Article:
From a girl standing off to my side: "Well, like, I really only like that one song, New Slang.' You know, the one from the Garden State soundtrack?"
And the reply: "Oh, don't worry; all of the Shins' songs sound the same anyways!"
For those who came to the Congress Theatre last Thursday in order to catch a glimpse of the band that will "change your life," the show may have been an exercise in bandwagon riding. Those who were there to see the Shins, on the other hand, were treated to a musically solid, thoroughly entertaining performance.
It has been four years since various side projects in Albuquerque solidified into the Shins with the release of a full length album, Oh, Inverted World. Since then, the Shins have been to Chicago three times: first at the Double Door, next at the House of Blues, and, finally, last week at the Congress Theatre. Each performancethe last two to sold-out audienceshas marked a significant step up in venue size for the band. But the Shins have taken their increased popularity in stride. Pianist/guitarist/bassist Marty Crandall remarked during the show that they "need to get used to the larger stage." Singer/songwriter James Mercer also stayed on stage after the encore to talk to fans and sign autographs.
Aside from those all-so-lovable girls (who found it necessary to pay $30 to see a band they were only peripherally attracted to), the rest of the substantial audience enjoyed the dissonant yet extremely catchy pop sounds of the four-member group. While some bands submit to the lure of extensive fame and lose the spirit for their music, the Shins have not. Mercer's brooding stage presence was the best display possible of the content of his songs.
In "Young Pilgrims," off of Chutes Too Narrow (the Shins' second and latest release), Mercer reveals that he has this "Side of me that/ Wants to grab the yoke from the pilot and just/ Fly the whole mess into the sea." These sentiments, also portrayed in songs such as "Caring is Creepy" and "Saint Simon," reflect the exquisitely human struggle with despair. These reflections on knowledge ("Since I don't have the time nor mind to figure out/ The nursery rhymes that helped us out") and modern culture's effect on it ("After all these implements and texts designed by intellects/ So vexed to find evidently there's just so much that hides") remain in the onstage attitude of the band.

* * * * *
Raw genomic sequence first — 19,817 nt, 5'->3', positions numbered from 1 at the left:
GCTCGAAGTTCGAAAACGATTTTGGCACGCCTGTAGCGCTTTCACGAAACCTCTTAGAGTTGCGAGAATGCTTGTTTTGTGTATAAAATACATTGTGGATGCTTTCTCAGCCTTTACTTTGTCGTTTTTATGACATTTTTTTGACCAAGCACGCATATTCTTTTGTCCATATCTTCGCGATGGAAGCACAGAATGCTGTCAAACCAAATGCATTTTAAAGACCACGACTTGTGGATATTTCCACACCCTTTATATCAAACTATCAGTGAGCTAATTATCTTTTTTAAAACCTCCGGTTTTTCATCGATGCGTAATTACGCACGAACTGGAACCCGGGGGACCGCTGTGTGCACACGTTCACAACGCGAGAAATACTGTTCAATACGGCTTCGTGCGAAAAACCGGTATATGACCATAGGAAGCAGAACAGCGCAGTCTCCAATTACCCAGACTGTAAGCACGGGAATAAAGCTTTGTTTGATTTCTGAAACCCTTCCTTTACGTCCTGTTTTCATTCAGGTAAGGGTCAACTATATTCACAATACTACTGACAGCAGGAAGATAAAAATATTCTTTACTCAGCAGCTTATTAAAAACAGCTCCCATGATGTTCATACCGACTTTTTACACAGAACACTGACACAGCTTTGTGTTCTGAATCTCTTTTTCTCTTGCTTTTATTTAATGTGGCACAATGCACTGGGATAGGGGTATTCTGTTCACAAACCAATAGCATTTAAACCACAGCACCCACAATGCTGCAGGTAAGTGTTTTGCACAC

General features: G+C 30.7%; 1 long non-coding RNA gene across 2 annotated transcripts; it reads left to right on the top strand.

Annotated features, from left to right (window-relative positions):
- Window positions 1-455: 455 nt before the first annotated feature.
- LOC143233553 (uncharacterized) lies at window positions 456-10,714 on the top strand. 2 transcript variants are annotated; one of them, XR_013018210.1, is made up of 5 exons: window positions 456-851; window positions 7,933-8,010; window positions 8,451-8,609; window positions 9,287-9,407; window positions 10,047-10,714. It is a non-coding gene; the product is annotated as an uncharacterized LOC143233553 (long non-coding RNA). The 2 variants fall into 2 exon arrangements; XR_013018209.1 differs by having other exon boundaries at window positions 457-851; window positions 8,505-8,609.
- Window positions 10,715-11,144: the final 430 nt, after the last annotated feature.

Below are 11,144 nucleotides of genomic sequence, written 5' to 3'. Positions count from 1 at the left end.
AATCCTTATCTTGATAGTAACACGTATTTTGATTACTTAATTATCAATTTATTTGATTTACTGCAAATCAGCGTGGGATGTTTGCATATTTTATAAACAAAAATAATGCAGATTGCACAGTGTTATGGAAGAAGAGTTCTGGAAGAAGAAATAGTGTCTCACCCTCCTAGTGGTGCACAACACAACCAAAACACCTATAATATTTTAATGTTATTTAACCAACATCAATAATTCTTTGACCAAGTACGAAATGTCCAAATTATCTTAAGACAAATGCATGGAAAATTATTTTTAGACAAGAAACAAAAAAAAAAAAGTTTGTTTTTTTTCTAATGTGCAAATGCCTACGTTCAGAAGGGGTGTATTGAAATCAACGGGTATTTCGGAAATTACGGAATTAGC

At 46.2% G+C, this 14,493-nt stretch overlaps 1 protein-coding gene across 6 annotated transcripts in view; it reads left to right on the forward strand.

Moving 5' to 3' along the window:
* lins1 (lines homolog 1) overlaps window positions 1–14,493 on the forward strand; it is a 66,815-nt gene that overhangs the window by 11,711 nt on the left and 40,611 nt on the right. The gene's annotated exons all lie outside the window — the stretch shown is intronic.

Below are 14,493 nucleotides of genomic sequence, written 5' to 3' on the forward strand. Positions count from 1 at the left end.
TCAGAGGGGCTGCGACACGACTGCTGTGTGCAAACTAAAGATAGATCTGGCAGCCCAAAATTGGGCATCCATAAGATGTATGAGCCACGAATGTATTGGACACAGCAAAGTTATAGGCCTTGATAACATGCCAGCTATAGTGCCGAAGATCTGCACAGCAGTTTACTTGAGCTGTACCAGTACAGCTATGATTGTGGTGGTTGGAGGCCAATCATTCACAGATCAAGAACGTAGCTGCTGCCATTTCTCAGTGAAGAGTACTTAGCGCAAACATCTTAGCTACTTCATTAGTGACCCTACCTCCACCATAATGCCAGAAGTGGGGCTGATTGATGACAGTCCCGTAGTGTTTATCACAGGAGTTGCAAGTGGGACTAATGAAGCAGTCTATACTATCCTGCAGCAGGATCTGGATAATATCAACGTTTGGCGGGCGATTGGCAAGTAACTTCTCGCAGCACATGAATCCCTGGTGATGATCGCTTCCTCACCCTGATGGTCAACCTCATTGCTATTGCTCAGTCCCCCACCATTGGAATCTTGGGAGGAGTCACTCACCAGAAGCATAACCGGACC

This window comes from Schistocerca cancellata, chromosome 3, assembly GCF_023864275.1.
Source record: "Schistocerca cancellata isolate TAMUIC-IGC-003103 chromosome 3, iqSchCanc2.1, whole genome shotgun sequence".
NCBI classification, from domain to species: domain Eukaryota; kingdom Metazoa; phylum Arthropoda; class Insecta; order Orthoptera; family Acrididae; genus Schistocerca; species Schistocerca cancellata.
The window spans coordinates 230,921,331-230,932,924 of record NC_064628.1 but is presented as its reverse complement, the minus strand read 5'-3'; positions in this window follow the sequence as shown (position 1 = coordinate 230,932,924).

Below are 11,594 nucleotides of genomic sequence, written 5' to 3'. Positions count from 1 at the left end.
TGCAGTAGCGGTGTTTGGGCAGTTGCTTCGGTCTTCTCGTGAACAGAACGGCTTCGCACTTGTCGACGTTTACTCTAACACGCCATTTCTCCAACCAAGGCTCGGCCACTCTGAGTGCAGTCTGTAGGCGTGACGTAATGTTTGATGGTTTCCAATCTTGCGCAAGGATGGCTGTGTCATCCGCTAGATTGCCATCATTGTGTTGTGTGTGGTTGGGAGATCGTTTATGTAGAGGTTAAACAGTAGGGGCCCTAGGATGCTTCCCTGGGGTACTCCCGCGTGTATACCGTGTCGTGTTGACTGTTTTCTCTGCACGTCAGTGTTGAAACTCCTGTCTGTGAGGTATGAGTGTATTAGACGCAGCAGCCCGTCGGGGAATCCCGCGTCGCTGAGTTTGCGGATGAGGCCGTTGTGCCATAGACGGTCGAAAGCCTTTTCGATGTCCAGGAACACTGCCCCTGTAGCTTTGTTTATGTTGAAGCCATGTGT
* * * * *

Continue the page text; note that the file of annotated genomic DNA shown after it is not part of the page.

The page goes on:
This is not to say that the Shins should be grouped with the whiny, suburban depressives that dominate your 16-year-old sister's playlist; the lyrics are meaningful and the music is still poppy at heart. Although many songs are played on acoustic guitar with a harmonica, light bass, keyboard, and drums, there are still many upbeat melody-driven songs"Girl Inform Me" and "Eating Sties from Elephants' Eyes," to name two. In these songs, Dave Hernandez's guitar riffs give the listener a chance to bob their heads and maybe even to sway (hipsters permitting). Crandall also brought an easy-going attitude into the show that added to the performance. During the encore he quipped that he "hadn't showered in how long has it been? Three days."
The choice of the Brunettes, a band from New Zealand, as the opening act was in line with this more whimsical side of the Shins. In their very first song, they symbolized the word "baby" (think the Village People's "YMCA") in rhythm to clapping, a clarinet, saxophone, banjo, triangles, and various other more traditional rock instruments. Oddly enough, the sound produced was a sing-along blend of '50s bubblegum and contemporary folk. Their set also included a tribute to Mary-Kate Olsen, which was made all the creepier by the Olsen twins masks they wore. After this somewhat surprising introduction, the Shins followed with their blend of garage and more mainstream attitudes.
For those who have passed over the Shins, listening to the music should be enough to change their minds. If not, how can you not respect a band whose keyboardist turns it up "to 11" on his amplifier during the show? As they've shown more than once in Chicago, the Shins are a fine-tuned band out to make meaningful alternative music that still retains a pop gloss.